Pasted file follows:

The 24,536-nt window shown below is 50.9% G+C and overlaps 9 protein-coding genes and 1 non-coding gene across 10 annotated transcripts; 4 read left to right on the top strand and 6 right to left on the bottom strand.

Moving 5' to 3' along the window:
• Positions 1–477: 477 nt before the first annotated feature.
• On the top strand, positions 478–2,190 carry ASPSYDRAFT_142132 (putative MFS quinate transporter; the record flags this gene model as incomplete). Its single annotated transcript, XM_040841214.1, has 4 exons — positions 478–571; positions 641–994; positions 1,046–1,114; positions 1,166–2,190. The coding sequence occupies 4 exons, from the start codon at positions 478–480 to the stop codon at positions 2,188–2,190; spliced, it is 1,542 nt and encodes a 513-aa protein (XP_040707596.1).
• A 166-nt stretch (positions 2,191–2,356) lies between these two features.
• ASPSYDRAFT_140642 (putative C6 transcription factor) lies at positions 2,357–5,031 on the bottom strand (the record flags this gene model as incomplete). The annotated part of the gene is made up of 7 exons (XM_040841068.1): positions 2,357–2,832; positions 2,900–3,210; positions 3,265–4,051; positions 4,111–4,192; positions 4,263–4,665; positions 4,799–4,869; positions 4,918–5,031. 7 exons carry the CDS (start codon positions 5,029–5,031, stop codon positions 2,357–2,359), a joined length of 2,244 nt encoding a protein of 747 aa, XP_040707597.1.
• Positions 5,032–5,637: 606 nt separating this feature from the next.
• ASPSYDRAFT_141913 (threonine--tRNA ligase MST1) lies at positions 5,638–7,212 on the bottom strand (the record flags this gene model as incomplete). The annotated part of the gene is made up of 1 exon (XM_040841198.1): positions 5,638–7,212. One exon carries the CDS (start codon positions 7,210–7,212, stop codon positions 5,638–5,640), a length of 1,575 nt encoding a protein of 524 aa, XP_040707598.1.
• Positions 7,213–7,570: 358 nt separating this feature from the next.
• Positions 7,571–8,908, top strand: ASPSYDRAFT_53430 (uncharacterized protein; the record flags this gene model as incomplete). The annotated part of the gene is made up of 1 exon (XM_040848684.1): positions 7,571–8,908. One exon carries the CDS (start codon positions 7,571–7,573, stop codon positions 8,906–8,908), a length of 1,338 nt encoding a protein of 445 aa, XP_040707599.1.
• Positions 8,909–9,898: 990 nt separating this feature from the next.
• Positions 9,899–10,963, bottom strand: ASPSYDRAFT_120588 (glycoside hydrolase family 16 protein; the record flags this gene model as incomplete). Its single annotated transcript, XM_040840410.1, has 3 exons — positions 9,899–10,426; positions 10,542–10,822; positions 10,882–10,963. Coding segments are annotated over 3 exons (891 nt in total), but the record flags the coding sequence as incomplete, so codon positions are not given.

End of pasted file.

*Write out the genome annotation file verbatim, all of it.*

The 24,536-nt window shown below is 50.9% G+C and overlaps 9 protein-coding genes and 1 non-coding gene across 10 annotated transcripts; 4 read left to right on the top strand and 6 right to left on the bottom strand.

Moving 5' to 3' along the window:
• Positions 1–477: 477 nt before the first annotated feature.
• On the top strand, positions 478–2,190 carry ASPSYDRAFT_142132 (putative MFS quinate transporter; the record flags this gene model as incomplete). Its single annotated transcript, XM_040841214.1, has 4 exons — positions 478–571; positions 641–994; positions 1,046–1,114; positions 1,166–2,190. The coding sequence occupies 4 exons, from the start codon at positions 478–480 to the stop codon at positions 2,188–2,190; spliced, it is 1,542 nt and encodes a 513-aa protein (XP_040707596.1).
• A 166-nt stretch (positions 2,191–2,356) lies between these two features.
• ASPSYDRAFT_140642 (putative C6 transcription factor) lies at positions 2,357–5,031 on the bottom strand (the record flags this gene model as incomplete). The annotated part of the gene is made up of 7 exons (XM_040841068.1): positions 2,357–2,832; positions 2,900–3,210; positions 3,265–4,051; positions 4,111–4,192; positions 4,263–4,665; positions 4,799–4,869; positions 4,918–5,031. 7 exons carry the CDS (start codon positions 5,029–5,031, stop codon positions 2,357–2,359), a joined length of 2,244 nt encoding a protein of 747 aa, XP_040707597.1.
• Positions 5,032–5,637: 606 nt separating this feature from the next.
• ASPSYDRAFT_141913 (threonine--tRNA ligase MST1) lies at positions 5,638–7,212 on the bottom strand (the record flags this gene model as incomplete). The annotated part of the gene is made up of 1 exon (XM_040841198.1): positions 5,638–7,212. One exon carries the CDS (start codon positions 7,210–7,212, stop codon positions 5,638–5,640), a length of 1,575 nt encoding a protein of 524 aa, XP_040707598.1.
• Positions 7,213–7,570: 358 nt separating this feature from the next.
• Positions 7,571–8,908, top strand: ASPSYDRAFT_53430 (uncharacterized protein; the record flags this gene model as incomplete). The annotated part of the gene is made up of 1 exon (XM_040848684.1): positions 7,571–8,908. One exon carries the CDS (start codon positions 7,571–7,573, stop codon positions 8,906–8,908), a length of 1,338 nt encoding a protein of 445 aa, XP_040707599.1.
• Positions 8,909–9,898: 990 nt separating this feature from the next.
• Positions 9,899–10,963, bottom strand: ASPSYDRAFT_120588 (glycoside hydrolase family 16 protein; the record flags this gene model as incomplete). Its single annotated transcript, XM_040840410.1, has 3 exons — positions 9,899–10,426; positions 10,542–10,822; positions 10,882–10,963. Coding segments are annotated over 3 exons (891 nt in total), but the record flags the coding sequence as incomplete, so codon positions are not given.